Wiltshire Police and PCC reinforce commitment to tackling sexual offences and domestic violence
We're reinforcing our commitment to tackling sexual offences and domestic violence in the county.
Improved awareness within our communities and increased public confidence in the police when reporting crime means we've recorded 19 per cent more sexual offences in the year ending September 2017 and a one per cent rise in domestic violence in the year ending March 2017.
Wiltshire and Swindon Police and Crime Commissioner, Angus Macpherson funds a number of victim support services to ensure all those affected by crime are supported through the investigation process and any later court action, this includes victims and witnesses.
Angus Macpherson said, "In recent years, Wiltshire Police has done lots of work in raising awareness and increasing public confidence when reporting crime. This plays a role in the increase seen in the past 12 months, as well as substantial improvements in the way crime is now recorded, rated "Good" by HMICFRS by recording 95% crime correctly.
"This is particularly relevant when looking at reports of sexual offences and domestic abuse, crime we know has been greatly under-reported in the past.
"People must have the confidence to talk to police and know that they will be listened to.
"However, the Force cannot be complacent and must remain focused when it comes to tackling crime.
"Wiltshire are successful in securing convictions in court however I am challenging Wiltshire Police to do more in improving the quality of investigations and bring more offenders to justice.
"Both I and Wiltshire Police have invested in improving officer and staff training, case file preparation and services to support victims through the criminal justice service."
Last year, the Force appointed a former lawyer to ensure the integrity and quality of sexual offence investigations being sent to the Criminal Prosecution Service (CPS) in order to improve conviction rates in cases sent to court.
Superintendent Deb Smith, Head of Public Protection, said: "We are dedicated to supporting all victims from the point they contact us right through to the conclusion of any criminal process.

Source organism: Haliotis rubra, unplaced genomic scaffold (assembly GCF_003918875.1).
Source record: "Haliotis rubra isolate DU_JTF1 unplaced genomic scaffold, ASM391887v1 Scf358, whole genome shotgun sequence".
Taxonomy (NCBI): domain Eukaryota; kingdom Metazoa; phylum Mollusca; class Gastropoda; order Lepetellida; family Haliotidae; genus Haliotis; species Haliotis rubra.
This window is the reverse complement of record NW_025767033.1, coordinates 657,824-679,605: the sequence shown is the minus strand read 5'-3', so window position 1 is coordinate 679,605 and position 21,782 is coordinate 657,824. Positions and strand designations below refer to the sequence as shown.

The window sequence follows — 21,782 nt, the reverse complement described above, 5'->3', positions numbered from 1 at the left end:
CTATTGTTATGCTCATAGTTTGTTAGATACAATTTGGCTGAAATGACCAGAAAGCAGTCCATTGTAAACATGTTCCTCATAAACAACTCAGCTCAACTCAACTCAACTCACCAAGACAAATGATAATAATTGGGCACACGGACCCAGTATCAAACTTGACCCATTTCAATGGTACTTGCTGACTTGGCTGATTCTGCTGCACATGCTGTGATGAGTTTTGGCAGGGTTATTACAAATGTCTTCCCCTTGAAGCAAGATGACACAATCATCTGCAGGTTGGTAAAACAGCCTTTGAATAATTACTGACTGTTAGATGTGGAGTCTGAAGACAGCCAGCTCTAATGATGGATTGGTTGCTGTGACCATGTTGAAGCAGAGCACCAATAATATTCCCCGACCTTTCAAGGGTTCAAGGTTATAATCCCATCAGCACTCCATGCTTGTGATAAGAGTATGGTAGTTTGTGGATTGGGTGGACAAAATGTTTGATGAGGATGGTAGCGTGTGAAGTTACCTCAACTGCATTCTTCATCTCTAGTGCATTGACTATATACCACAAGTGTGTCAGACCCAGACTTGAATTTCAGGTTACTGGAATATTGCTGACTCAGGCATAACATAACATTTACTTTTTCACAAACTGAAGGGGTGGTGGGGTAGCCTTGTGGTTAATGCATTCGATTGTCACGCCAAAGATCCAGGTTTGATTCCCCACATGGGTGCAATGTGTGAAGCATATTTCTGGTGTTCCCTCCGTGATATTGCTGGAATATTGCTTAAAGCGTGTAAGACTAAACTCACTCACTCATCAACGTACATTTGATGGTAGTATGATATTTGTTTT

"We are also continually looking at the way we approach and investigate crimes such as a domestic violence or rape and serious sexual assault to constantly improve the quality of these investigations.
"For the last year, we've had a dedicated Rape and Serious Sexual Offence tactical lead within the force and we also commissioned a former lawyer to check and test the quality of the investigation right through to preparation for the Crown Prosecution Service (CPS).
"This will ensure that victims of these types of crime receive the best support and that our investigations are of the highest possible quality.
"We also work incredibly closely with partner agencies when dealing with these types of times. We hold a weekly meeting with partners to discuss high risk cases, solving issues together and supporting victims. We have done this for more than ten years with over 20 victims being discussed each week.
"It is also important that victims of domestic abuse know about the different pathways open to them. The Domestic Violence Disclosure Scheme (DVDs), for example, allows a person worried about the past of the partner or the partner of a loved one to find out if previous abuse has been disclosed. In 2016, we had 250 applications for DVDs.
"My overriding message is clear - we will always listen, believe and act."
We encourage all victims of abuse to report it. Call police on 101 or 999 in an emergency, or contact the Sexual Assault Referral Centre (SARC) on 0808 168 0024. This helpline is available 24 hours a day.